I look at my stats and I keep seeing a particular phrase come up in my search key words.
What do they do with the dogs that don't sell in a pet store?
This must be a question on everyone's minds, because I got asked that a lot by customers at the store.
"What do you do with them if they're here too long?"
About two years into my stint as a pet store employee I got thoroughly fed up with the question and answered, "Too long for what? They don't have expiration dates stamped on them."
Some people honestly believe that pet stores just dump unsold puppies at the SPCA, apparently. I'm not sure why they would think that. I got the impression from most people who asked that they weren't honestly concerned for the welfare of the puppies, they were hinting for a chance at a free dog. It doesn't work that way. If you want a free puppy there are lots of "oops" litters that happen every 6-7 months. Just keep the word out that you're looking for one and you'll find one, promise. (Free dogs tend to not be very free, though, once you factor in all the vet work they need. Just a word of caution.) The owner didn't pay hundreds of dollars for this puppy just to turn around and give him away because someone doesn't buy him immediately. (If that were the case, every employee at the store would probably have a bazillion dogs.)
So what does happen to the ones that don't sell in a pet store?
They all sell, eventually. It's just a matter of when. When a puppy has been there for a long time, this is what happens:
The puppy gets a name.
The pet store employees typically get super attached to the puppy. The pet store employees bug the hell out of the owner thirty times a day that, "Really, we need a store dog."
The pet store employees keep the puppy out of the cage as much as possible because s/he's been in the damn kennel long enough.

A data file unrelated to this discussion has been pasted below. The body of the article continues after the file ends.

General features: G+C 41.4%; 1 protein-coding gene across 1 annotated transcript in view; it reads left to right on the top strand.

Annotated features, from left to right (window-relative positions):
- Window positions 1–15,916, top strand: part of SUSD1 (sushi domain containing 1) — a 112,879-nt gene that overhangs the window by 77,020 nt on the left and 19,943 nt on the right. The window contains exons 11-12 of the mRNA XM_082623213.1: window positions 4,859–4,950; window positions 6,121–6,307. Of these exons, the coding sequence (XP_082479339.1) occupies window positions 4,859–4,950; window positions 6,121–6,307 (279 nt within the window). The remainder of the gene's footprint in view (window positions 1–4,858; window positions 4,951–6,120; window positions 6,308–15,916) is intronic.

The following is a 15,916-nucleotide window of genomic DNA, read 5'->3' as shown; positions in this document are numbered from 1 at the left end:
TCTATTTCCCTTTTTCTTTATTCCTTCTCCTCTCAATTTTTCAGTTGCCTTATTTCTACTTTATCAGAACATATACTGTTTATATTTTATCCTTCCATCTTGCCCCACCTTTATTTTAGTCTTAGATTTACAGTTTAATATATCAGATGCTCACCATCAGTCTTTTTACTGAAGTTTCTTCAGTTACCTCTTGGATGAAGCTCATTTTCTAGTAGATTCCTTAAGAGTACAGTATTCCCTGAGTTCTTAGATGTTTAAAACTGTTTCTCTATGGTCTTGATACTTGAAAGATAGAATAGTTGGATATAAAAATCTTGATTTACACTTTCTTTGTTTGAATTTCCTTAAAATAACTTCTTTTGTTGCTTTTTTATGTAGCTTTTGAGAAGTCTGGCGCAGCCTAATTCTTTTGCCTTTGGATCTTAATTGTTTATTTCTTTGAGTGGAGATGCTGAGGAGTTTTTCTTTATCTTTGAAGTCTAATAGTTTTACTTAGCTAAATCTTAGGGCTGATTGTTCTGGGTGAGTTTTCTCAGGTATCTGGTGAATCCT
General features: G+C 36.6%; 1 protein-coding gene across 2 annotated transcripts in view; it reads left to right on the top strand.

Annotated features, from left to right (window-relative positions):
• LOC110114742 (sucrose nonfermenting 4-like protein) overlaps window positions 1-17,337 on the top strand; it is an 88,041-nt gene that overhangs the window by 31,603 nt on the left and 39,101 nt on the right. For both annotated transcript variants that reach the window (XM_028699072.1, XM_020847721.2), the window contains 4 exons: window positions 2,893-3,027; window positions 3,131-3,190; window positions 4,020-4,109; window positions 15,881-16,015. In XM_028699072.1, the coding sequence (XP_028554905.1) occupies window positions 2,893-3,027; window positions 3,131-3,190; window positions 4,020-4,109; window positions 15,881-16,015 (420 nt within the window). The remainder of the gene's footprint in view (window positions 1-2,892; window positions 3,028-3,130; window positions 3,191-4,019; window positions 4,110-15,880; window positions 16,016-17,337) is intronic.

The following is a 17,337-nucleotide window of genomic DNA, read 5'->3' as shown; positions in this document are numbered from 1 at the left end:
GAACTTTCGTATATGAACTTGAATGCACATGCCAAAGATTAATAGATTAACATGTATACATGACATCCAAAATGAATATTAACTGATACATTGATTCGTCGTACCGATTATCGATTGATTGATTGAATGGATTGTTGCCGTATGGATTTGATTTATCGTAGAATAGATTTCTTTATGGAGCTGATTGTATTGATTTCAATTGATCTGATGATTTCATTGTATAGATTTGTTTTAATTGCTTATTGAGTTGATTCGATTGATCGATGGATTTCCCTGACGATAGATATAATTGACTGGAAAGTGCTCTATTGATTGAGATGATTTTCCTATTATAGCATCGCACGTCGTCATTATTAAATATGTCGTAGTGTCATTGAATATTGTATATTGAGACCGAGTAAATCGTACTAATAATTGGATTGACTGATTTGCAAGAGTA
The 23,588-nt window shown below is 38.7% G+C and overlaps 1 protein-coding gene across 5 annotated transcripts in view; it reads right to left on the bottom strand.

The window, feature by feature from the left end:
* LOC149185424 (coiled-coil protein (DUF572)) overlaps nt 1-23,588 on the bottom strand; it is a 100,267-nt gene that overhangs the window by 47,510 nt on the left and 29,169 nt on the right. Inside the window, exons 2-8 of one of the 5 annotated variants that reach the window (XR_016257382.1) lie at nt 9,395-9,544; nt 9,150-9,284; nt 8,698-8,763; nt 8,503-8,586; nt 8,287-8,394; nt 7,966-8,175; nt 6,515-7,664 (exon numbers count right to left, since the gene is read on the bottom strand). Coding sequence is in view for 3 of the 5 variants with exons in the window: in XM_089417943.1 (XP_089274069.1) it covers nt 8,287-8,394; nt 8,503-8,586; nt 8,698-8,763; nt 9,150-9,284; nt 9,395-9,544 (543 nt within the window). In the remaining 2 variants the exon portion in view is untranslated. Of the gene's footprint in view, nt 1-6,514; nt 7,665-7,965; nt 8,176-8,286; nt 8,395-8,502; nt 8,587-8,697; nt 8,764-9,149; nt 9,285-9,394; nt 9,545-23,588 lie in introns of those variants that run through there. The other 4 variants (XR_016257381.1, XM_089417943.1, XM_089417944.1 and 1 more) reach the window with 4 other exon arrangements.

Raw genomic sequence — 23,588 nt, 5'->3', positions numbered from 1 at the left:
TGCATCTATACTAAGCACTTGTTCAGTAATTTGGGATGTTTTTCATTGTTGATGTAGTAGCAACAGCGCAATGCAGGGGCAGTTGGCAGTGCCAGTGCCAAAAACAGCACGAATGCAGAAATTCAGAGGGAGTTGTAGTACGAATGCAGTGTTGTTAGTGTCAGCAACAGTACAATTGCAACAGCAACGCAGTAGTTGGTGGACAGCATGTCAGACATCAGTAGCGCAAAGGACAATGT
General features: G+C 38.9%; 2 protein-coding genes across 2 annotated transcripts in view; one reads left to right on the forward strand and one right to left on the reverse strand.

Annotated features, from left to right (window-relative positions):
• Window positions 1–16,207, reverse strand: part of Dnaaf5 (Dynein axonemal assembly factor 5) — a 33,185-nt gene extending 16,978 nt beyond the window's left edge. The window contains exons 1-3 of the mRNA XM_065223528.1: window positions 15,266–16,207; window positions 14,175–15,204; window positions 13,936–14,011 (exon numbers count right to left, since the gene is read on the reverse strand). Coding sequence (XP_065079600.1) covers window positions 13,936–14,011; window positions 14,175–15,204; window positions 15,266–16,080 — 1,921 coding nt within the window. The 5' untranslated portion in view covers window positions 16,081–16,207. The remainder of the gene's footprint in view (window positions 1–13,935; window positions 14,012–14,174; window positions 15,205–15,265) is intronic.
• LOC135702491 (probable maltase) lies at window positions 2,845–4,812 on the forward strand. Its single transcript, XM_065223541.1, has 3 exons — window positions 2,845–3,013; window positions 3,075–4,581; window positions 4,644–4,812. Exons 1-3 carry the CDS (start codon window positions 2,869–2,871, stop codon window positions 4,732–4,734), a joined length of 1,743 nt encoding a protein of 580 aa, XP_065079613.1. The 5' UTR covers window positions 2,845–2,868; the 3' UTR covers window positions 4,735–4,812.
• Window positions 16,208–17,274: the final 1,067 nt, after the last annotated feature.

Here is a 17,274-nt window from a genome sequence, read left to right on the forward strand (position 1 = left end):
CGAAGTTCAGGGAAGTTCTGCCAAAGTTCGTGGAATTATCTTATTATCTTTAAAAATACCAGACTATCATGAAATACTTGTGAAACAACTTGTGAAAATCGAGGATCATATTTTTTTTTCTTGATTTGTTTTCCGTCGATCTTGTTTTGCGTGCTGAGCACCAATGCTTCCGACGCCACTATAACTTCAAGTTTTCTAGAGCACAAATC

You can usually find the puppy within minutes of opening or closing running loose in the store, chasing employees and playing with expensive dog toys that "just came out of the packaging" or developed some other mysterious defect that prevents it from being sold.
In my case, I'd start to train them, a la Beretta. A trained dog is a draw, they're more likely to get a home if they know at least some manners and can demonstrate a willingness to please people.
So that's what happens when puppies are at pet stores for a long time. They don't take them out back and shoot them, they don't send them back to the breeder, they don't send them to the SPCA, and they don't give them away free to the first person who asks.
Keep in mind: Even with a two to three hundred dollar mark-up on the puppies, they don't make much money on them (unless they have an outrageous mark-up, which apparently some stores do). They're making money on the supplies they sell with the puppy. So while ideally they would like to see a high turn-over of puppies (and usually do), the money lost on a puppy who has been there for more than three weeks will be made up for to at least breaking even point when the puppy finally does sell.